UZ Leuven develops new classification model for congenital kidney disease in children

24 July 2023
Leuven doctors have developed a new model that can predict the growth of kidneys in children with the congenital kidney disease ADPKD based on 3D ultrasound images. By finding out in which children the disease will rapidly become serious, it is better to intervene in an early stage.

ADPKD stands for autosomal dominant polycystic kidney disease and is a genetic disorder whereby the kidneys develop cysts that gradually increase in volume from birth onwards. This leads to the loss of well-functioning kidney tissue, resulting on average in half of the patients needing dialysis or a kidney transplant at the age of 60. The disease starts in childhood ant takes a different course for every patient. 

Research in adults with the disease already showed that the sum of the volume of both kidneys in relation to body height is a good predictive parameter to estimate the timing and the severity of kidney failure. For patients as of 15 years of age there is already a classification model that is based on MR images. For children with ADPKD there were no good methods to assess the process of kidney growth and the decline of kidney function. However, better prognostis models for children are a bid added value for the future approach and treatment of children with the disease. 

Early intervention

At UZ Leuven paediatric nephrologists and radiologists have therefore developed the Leuven Imaging Classification ADPKD-model. This model uses 3D ultrasound images of the kidneys to predict the progression of the disease. The new classification tool complements the existing MAYO classification and starts at birth. It divides patients into 5 levels, from slowly to rapidly evolving. First the trial showed that an extrapolation of the adult ADPKD model in children younger than 15 years and gives a wrong assessment of the severity of the disease. In addition the doctor developed a new model that can be used for patients from 0 to 18 years of age.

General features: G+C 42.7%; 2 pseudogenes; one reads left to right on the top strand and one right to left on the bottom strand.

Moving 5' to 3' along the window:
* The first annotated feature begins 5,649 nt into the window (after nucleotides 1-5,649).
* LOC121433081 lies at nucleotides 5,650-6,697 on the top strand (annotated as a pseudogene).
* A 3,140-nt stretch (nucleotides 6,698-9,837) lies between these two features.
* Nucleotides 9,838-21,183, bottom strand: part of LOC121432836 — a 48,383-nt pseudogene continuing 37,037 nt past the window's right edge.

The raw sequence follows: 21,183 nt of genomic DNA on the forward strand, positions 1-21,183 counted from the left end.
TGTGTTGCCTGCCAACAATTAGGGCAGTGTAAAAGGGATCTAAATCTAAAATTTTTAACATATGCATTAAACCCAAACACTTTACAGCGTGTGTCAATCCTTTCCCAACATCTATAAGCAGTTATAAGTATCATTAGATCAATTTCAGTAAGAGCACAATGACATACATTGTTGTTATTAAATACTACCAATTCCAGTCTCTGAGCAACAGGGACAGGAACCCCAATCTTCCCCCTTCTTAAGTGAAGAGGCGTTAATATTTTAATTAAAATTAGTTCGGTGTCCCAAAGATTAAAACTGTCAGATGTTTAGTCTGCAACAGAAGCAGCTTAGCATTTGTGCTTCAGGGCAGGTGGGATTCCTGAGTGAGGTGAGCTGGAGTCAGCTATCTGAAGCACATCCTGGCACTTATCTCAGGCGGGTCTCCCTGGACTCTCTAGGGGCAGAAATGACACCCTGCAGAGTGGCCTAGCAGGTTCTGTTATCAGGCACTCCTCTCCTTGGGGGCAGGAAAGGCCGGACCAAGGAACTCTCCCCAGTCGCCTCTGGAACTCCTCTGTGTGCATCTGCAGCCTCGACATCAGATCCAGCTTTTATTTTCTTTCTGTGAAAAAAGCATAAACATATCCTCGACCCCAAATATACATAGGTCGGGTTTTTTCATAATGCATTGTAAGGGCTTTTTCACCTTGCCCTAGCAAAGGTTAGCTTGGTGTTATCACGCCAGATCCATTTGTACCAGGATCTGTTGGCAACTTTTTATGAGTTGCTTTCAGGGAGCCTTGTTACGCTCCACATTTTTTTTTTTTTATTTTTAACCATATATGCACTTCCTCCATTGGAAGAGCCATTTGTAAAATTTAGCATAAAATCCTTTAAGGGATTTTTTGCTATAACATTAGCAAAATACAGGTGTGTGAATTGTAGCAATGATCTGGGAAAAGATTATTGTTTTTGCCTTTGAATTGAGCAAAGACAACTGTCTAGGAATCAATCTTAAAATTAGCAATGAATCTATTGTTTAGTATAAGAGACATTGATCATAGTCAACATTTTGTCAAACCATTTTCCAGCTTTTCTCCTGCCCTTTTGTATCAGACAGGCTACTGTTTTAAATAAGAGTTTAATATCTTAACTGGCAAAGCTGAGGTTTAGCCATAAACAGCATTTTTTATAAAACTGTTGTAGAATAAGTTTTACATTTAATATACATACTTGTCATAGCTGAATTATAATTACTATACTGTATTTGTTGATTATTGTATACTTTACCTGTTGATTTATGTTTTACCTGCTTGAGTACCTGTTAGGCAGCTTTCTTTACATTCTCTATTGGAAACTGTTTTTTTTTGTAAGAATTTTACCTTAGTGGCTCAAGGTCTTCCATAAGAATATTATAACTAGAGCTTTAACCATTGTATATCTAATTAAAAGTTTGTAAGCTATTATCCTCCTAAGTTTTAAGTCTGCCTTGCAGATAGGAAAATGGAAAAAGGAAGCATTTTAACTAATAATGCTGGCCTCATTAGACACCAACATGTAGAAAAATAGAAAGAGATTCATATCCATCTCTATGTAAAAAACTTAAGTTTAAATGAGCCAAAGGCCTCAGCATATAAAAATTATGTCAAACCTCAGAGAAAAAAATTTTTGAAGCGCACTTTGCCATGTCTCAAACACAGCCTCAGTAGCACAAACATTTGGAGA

nier nieren kidney

Prof. dr. Djalila Mekahli: “Now we can determine the prognosis about the severity of APKD also in childhood, we know better which children benefit from early intervention and we can also better inform and monitor relatives with the disease. In addition, with the new classification we can better select patients for trials with new drugs to slow down the polycystic kidney disease."  

A follow-up trial will now work out how the model can be used in UZ Leuven but also in other hospitals: by using 2D-images and the implementation in the electronic patient record, it can be widely applied in the clinical practice in the future. 

The results of the research were recently published in the Clinical Journal of the American Society of Nephrology (CJASN): The study is a collaboration of paediatric nephrologist Djalila Mekahli, paediatric radiologist Luc Breysem and researcher Frederik De Keyzer.

Last edit: 26 July 2023